In the national contest between jurisdictions looking to try El Chapo, that location is currently the frontrunner.
Officials from the Department of Justice have not yet reviewed the decision involving seven prosecutors, all of whom have formally accused Guzmán over the last two decades of criminal trafficking, among other things.
But two court officials with knowledge of the process said it is probable that, if he is transferred to Mexican custody in the United States in the coming months, Guzmán will be sent to the East District Court in Brooklyn. The two sources requested that their names not be published.
Guzmán is fighting against his extradition, which could feasibly go on indefinitely, according to a source in a Brooklyn attorney’s office involved in the process.
In a series of maneuvers to remove obstacles to extradition, Brooklyn lawyers reviewed accusations and withdrew over a dozen charges that are punishable by death penalty, most of which were murders carried out by Guzmán’s associates in Mexico. They preserved the charges of conspiracy to commit murder, which carries a life sentence in jail. Around the same time, the Secretary of Foreign Relations in Mexico said he had requested and received “sufficient gaurentees” from officials in the United States that Guzmán would not be executed.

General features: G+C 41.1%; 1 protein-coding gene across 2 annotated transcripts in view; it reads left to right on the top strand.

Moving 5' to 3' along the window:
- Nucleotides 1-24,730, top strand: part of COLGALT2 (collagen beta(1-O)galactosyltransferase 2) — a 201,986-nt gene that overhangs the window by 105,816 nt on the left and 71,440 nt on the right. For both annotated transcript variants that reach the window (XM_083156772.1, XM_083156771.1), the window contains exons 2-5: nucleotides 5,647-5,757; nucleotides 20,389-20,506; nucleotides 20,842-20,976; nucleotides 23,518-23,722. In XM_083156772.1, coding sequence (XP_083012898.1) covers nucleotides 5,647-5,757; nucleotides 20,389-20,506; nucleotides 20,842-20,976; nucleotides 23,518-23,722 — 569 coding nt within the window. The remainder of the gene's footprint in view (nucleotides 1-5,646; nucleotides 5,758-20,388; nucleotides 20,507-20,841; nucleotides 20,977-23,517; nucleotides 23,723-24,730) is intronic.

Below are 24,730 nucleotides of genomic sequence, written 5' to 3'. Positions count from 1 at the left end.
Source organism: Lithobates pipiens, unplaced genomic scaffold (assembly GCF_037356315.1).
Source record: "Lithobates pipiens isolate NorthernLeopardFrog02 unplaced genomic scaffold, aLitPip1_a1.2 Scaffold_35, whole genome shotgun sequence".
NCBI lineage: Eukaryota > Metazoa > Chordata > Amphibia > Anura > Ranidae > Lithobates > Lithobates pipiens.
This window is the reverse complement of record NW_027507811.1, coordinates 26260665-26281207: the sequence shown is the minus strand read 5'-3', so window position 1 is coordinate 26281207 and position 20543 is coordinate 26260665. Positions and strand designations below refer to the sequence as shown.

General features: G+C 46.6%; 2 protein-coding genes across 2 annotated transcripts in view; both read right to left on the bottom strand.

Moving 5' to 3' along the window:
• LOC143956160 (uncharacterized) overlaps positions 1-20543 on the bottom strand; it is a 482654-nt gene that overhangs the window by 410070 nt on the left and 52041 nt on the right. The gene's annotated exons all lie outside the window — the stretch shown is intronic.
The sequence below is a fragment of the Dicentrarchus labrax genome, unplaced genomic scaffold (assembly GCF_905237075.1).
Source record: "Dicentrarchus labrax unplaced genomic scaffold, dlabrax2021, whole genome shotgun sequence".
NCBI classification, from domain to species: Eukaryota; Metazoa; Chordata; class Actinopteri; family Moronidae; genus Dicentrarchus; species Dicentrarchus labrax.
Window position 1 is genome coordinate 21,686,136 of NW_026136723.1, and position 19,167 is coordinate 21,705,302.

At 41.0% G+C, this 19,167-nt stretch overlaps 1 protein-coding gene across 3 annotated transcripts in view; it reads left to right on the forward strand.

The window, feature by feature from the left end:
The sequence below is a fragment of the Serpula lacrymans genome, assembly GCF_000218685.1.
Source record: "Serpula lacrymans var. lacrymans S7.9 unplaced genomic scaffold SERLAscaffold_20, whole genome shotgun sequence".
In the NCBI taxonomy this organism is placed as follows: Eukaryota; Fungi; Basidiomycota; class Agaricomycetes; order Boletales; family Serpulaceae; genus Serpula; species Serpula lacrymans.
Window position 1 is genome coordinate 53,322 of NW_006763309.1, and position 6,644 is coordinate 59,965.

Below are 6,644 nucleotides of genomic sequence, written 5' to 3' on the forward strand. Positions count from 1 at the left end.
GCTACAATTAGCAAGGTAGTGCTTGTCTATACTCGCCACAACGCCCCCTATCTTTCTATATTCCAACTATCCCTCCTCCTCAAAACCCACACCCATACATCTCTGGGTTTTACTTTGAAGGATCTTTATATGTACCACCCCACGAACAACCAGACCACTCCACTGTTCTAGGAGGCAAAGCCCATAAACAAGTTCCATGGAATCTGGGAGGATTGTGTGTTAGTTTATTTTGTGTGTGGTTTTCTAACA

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The other locations where El Chapo could be tried include Manhattan, Chicago, Miami, San Diego, El Paso and New Hampshire.
Only San Diego, the “first to start the process against Guzmán, in 1996,” and El Paso have completed formal requests for extradition. But, behind the scenes, it’s possible that lawyers in the seven districts have lobbied the Department of Justice, in some cases traveling to Washington to do so.
Source: El Nuevo Herald